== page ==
The inaugural Saudi Leaf Golf Championship concluded on Saturday and sparked a lot of talk.
The curtain fell on Saturday in north London in the first round of the giant battle between renegade league LIV Golf, funded by the Kingdom of Saudi Arabia, with the sacred PGA Tour, the supreme body of the North American circuit.
South Africa’s Charles Schwartzell, ranked 126th in the world rankings, will go down as the first winner of the LIV Golf Championship, with an unbeatable return on investment: $4 million in profits for three days of competition and just 54 holes, versus four days and 72 holes for a “regular” tournament.
Led by former world number one Greg Norman and funded by the Saudi sovereign wealth fund, LIV Golf scored points this week as the big names line up in St Albans, starting with Phil Mickelson, six Majors on his roster, and Dustin Johnson, two Majors and former world No. 1. Not to mention the other major winners, such as Schwartzel himself (Masters 2011), Sergio Garcia, Martin Kaymer, Graeme McDowell and Louis Oosthuizen. Two more will be added to the roster, at the end of the month in Oregon, for the first stage of LIV Golf in the US: Patrick Reed and especially Bryson DeChambeau.
Many golfers have been banned by the PG Tour
All of these high-profile players including the Americans, who have come under heavy criticism from the Association of Families of 9/11 Victims and which holds Saudi Arabia responsible for the attacks, are already banned from the PGA Tour, or are about to take place, his boss announced. Jay Monahan, but not from the US Open planned … this coming weekend (June 16-19) in Brooklyn (Massachusetts), which will fuel the debate.
Lawsuits will follow, lawyers wringing their hands, because Mickelson, Johnson and others believe they are self-employed and have a right to play where they want, when they want, especially if they are being paid (expensively) for their services.
The numbers are already staggering: in each of the eight stages of the LIV golf course, a minimum of $25 million (€23 million) will be distributed to a 48-player course, and the total planned for this entire inaugural season is 255 million players.
Even crazier, Mickelson would have received a $200 million reward for his commitment, and Johnson would have received $150 million, sums that were not turned down by the parties involved. In 2024, Greg Norman forecast a total budget of $2 billion for 14 events.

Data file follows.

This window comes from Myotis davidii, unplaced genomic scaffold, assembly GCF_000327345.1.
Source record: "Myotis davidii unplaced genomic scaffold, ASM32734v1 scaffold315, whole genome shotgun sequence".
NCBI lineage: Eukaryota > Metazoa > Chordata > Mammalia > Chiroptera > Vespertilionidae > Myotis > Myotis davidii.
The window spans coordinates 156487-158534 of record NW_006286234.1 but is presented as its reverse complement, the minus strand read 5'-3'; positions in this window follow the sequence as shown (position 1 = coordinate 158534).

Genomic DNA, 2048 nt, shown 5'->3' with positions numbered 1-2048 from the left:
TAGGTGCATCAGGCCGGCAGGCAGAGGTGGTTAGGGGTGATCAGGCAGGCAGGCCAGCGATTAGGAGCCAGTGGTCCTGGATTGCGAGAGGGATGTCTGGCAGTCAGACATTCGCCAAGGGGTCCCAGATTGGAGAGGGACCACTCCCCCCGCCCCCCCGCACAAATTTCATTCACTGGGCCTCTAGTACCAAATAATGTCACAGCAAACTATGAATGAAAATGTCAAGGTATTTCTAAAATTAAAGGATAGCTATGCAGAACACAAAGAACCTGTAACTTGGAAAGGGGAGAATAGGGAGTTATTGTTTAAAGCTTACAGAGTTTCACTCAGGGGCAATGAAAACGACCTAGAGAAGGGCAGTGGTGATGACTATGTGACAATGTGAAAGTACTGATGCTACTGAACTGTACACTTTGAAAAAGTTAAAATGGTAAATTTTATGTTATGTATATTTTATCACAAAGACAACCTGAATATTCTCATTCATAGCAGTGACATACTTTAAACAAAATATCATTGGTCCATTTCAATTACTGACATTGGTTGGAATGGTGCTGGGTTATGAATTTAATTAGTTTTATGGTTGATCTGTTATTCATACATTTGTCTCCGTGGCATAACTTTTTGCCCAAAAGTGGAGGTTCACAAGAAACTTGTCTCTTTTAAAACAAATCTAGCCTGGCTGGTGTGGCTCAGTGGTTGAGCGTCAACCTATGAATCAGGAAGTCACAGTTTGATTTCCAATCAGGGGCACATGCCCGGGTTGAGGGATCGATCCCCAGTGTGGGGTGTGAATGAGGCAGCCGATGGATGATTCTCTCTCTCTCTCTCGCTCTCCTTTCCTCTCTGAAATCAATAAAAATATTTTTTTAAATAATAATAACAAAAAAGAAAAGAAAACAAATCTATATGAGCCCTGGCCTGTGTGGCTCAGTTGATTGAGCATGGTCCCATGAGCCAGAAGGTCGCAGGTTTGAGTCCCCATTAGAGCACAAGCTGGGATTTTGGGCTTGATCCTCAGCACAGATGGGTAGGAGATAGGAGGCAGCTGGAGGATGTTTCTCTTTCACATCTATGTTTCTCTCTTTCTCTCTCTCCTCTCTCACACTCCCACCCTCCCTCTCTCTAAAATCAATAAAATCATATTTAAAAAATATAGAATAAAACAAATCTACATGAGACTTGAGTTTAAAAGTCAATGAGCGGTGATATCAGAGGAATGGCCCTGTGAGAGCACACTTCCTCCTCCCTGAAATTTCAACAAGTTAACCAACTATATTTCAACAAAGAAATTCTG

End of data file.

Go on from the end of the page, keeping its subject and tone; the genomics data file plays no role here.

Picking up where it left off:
Greg Norman has already won his bet, even if some resisters have already declared themselves, starting with Rory McIlroy, Justin Thomas and Scotty Scheffler, the current world number one. On Sunday they will complete the Canadian Open, taking $1.56 million for the winner, counting the PGA Tour…and the world rankings!
Court to settle this case?
Norman, nicknamed “The Shark” when he was a player, advocates a “free and open market” in golf and is willing to support his former co-workers by paying any fines.
European Ryder Cup star Ian Poulter, famous for his boxer pants, was in St Albans this week. He is ready to resume the suspension through the PGA Tour. For him, it “does not make sense” to limit the choice of events by players.
Another topic at the center of this controversy is the world rankings, as the PGA Tour is not willing to award LIV Golf Championship points to players it has suspended or banned. While the DP World Tour (a former European tour), delighted with the potential windfall, has not yet commented on the matter. The world ranking points are even more important because they determine the list of invitees to the four Grand Slams, the ones that build players’ reputations and their place in golf history. The US Open said it was OK for this year, but there are two more on the list this year, including the British Open in St Andrews.
There is still a constant debate about respect for human rights in Saudi Arabia. Mickelson advocates golf to get things done in the right direction, like the Formula 1 promoters when they visit Jeddah. The LIV Golf saga has just begun.